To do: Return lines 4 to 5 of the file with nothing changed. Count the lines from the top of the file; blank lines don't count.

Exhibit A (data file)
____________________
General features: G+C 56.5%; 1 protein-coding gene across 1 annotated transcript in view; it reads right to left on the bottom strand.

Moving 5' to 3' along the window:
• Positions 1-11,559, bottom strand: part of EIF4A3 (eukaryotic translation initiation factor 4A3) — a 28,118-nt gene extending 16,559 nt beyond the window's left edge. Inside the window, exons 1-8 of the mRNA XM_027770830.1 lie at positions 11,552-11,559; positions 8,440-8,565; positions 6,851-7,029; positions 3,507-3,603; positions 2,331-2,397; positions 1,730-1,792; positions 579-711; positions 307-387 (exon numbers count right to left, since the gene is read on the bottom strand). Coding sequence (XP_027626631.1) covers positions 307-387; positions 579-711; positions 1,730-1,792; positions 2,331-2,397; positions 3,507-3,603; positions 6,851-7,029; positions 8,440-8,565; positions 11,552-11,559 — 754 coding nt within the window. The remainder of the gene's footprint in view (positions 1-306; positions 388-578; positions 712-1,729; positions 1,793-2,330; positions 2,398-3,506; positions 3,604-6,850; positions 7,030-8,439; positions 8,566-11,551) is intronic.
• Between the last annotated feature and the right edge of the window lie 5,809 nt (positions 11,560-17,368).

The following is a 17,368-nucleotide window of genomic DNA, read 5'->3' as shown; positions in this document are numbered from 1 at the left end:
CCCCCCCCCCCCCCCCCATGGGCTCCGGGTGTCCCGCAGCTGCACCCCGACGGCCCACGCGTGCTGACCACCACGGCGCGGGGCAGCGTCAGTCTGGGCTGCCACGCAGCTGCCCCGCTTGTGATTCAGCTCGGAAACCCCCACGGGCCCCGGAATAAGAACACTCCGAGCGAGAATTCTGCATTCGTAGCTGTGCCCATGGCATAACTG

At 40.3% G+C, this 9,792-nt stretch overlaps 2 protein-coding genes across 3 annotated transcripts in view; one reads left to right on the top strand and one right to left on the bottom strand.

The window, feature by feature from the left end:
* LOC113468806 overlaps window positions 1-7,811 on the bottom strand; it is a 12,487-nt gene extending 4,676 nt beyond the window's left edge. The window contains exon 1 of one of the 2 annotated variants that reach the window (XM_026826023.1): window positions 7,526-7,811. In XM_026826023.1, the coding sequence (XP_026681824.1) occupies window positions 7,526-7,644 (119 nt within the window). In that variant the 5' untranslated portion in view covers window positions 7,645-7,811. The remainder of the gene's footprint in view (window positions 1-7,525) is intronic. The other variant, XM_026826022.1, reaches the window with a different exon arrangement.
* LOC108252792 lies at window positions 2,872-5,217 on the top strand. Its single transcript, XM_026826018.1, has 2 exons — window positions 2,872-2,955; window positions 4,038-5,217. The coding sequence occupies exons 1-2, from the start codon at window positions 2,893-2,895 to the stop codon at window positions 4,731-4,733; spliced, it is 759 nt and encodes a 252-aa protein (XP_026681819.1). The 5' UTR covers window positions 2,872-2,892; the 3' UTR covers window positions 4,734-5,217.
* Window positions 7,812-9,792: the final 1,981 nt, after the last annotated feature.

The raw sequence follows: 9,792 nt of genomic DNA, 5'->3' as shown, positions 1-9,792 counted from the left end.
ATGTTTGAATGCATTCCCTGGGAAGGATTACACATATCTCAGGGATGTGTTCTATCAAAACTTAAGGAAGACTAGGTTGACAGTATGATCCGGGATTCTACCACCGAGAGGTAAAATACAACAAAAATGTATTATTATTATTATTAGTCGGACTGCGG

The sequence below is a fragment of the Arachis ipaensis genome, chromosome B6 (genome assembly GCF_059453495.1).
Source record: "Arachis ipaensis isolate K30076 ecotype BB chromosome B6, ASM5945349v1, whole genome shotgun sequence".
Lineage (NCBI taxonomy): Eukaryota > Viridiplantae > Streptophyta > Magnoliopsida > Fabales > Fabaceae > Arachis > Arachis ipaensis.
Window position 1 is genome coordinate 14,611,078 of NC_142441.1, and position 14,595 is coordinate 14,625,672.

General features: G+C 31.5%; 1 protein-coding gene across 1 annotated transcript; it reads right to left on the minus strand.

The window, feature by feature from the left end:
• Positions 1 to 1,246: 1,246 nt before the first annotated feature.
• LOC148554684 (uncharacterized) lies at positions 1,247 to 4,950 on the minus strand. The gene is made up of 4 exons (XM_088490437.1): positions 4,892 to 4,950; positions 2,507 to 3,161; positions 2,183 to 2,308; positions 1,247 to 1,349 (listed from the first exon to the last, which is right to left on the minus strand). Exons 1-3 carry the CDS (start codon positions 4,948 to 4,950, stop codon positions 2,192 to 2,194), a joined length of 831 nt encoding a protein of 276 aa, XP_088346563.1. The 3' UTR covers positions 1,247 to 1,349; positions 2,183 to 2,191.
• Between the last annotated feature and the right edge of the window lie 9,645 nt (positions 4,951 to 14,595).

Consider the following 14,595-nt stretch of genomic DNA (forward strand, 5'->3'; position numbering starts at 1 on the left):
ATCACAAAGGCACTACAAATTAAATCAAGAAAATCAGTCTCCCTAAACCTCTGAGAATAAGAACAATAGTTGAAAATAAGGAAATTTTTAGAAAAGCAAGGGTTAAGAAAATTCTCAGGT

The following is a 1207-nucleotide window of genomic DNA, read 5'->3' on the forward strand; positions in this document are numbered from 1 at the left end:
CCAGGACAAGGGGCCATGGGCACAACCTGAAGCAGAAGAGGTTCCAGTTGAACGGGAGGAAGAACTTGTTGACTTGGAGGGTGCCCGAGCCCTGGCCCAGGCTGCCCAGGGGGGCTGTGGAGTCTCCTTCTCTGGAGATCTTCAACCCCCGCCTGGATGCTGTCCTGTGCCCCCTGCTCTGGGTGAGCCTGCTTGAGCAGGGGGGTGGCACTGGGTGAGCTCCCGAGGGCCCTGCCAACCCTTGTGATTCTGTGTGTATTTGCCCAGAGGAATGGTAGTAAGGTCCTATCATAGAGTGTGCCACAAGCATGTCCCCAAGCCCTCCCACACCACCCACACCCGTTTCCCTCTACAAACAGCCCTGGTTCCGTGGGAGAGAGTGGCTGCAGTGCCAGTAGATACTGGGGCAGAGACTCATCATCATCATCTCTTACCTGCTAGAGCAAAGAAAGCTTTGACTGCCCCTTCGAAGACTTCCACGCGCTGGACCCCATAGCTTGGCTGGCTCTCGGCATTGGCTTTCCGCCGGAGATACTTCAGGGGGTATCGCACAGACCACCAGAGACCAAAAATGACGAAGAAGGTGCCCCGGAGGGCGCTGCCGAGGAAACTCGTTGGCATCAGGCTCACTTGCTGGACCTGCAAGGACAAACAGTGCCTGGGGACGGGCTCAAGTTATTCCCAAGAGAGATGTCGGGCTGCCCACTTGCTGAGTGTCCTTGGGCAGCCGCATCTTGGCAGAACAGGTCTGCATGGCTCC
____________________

• Between the last annotated feature and the right edge of the window lie 5,809 nt (positions 11,560-17,368).

The following is a 17,368-nucleotide window of genomic DNA, read 5'->3' as shown; positions in this document are numbered from 1 at the left end: